The Logar Valley otherwise known as Logarska dolina is a valley in the Kamnik-Savinja Alps, in the Municipality of Solčava, Slovenia. The Slovene name for the valley is relatively recent and is derived from the Logar farm, which in turn is derived from Log (literally, ‘swampy meadow’). In 1987, the valley received protected status as a landscape park encompassing 25 square kilometres (9.7 sq miles). The Logar Valley is a typical U-shaped glacial valley. It is divided into three parts. The lower part is named Log, the middle part Plest or Plestje (it is a mostly wooded area), and the upper part Kot or Ogradec (it is a wooded area with scree slopes). Altogether 35 people live on the isolated farmsteads in the valley.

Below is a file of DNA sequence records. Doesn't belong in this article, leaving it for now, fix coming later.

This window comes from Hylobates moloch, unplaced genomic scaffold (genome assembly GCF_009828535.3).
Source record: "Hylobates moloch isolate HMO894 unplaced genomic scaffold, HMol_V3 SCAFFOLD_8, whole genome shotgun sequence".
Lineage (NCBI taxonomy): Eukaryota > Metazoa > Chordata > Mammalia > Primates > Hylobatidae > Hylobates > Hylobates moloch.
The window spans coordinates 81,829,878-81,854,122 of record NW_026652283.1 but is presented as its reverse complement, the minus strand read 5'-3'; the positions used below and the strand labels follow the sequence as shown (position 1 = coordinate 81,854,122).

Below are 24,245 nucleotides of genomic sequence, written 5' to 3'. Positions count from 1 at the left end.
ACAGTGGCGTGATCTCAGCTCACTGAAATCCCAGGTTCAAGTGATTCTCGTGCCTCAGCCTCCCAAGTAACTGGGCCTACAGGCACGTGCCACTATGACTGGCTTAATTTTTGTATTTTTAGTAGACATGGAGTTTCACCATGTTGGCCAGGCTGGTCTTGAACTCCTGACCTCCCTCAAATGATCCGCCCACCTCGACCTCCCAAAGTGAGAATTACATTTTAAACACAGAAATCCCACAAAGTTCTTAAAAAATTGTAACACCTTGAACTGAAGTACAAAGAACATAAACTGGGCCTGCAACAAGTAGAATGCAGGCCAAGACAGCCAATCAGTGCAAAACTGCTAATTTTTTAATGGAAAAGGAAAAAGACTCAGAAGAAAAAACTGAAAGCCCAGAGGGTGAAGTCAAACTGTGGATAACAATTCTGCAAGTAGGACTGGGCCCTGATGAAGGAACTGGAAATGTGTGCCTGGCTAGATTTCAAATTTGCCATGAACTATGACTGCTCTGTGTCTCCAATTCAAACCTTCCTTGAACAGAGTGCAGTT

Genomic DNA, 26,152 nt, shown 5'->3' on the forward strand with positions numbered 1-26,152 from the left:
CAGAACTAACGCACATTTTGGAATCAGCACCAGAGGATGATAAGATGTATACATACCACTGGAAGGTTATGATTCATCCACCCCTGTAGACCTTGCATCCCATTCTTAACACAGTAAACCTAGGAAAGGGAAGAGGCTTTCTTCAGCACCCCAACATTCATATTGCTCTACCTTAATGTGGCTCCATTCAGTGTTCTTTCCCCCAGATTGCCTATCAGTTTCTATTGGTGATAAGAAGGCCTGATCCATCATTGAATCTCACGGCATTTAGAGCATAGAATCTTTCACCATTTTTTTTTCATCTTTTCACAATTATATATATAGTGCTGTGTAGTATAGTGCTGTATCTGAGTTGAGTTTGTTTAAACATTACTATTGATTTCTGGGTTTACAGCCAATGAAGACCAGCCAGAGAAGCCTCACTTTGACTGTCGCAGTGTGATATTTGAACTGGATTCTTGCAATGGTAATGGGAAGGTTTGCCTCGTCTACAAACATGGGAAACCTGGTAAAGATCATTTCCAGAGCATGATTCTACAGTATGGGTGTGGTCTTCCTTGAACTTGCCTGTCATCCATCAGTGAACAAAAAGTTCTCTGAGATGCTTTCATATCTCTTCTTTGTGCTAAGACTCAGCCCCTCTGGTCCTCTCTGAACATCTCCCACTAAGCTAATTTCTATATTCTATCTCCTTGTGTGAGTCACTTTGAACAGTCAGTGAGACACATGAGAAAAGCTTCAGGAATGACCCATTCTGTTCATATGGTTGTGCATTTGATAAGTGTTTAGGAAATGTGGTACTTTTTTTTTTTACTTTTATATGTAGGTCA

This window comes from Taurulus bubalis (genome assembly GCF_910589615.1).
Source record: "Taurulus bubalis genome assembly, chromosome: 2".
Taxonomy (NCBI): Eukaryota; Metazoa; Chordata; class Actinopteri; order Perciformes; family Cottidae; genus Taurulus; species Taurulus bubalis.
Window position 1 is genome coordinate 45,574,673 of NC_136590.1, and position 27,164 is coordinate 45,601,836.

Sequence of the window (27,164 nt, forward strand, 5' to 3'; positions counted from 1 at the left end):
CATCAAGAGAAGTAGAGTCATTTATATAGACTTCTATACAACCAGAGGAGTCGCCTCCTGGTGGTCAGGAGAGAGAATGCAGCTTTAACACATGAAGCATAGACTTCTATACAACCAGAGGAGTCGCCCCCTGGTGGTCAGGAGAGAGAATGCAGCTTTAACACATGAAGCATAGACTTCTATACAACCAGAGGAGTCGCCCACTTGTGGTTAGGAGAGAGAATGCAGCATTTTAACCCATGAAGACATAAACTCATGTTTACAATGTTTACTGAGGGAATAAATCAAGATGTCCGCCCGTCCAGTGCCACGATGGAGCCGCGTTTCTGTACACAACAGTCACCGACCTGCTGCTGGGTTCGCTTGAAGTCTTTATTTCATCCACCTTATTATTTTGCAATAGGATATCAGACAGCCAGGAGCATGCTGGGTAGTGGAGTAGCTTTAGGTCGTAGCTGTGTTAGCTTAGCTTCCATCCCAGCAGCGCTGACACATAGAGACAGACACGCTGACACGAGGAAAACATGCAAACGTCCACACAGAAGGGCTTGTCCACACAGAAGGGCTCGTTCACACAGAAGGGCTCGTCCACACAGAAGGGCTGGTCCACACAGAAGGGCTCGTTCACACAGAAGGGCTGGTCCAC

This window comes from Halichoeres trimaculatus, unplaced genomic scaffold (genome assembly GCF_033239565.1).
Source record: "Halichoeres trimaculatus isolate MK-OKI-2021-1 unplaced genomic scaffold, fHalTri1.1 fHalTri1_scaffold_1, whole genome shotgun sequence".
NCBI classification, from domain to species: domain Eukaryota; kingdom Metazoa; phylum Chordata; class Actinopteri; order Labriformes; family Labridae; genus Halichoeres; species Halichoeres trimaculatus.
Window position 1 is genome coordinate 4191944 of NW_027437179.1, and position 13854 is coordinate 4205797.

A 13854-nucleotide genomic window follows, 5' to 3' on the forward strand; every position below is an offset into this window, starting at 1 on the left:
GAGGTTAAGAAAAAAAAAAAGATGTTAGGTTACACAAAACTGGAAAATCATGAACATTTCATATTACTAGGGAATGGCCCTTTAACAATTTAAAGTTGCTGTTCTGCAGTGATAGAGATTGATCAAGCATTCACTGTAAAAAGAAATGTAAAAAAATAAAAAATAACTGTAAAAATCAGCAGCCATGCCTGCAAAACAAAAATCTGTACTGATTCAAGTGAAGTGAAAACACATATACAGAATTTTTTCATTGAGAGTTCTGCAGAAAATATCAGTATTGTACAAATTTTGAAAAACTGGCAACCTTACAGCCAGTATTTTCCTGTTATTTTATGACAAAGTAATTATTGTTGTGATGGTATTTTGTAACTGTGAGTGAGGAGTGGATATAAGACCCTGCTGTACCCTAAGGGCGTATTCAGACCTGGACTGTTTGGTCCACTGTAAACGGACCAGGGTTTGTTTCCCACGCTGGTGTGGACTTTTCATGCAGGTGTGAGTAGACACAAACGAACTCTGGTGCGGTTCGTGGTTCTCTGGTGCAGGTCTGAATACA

The upper part of the valley terminates in a head wall beneath the Okrešelj Cirque, where the Savinja River starts at an ice-cold spring at an elevation of 1280 m and flows to Rinka Falls. Although the Logar Valley is not particularly narrow (about 500 m at its narrowest), inversions are very common due to the influence of a northern anticyclone. Temperature distributions on the slopes are greatly influenced by differences between the sunny and shady areas, which is seen in different snow and ice conditions in the winter. Logar valley was made a regional park, the future image of which rests on the successful development of quality tourism in symbiosis with nature. Height above sea level: 730 m
The attraction of the Logar valley to the nature lover lies in its abundant natural sights coupled with an almost pristine environment. A characteristic mark is also imparted by the farmsteads which have over the centuries aided in contriving a cultural landscape fashioned by the hand of man. This has produced complete harmony of man and nature, a characteristic seldom found in this day and age. Because of all this the Logar valley was made a regional park, the future image of which rests on the successful development of quality tourism in symbiosis with nature.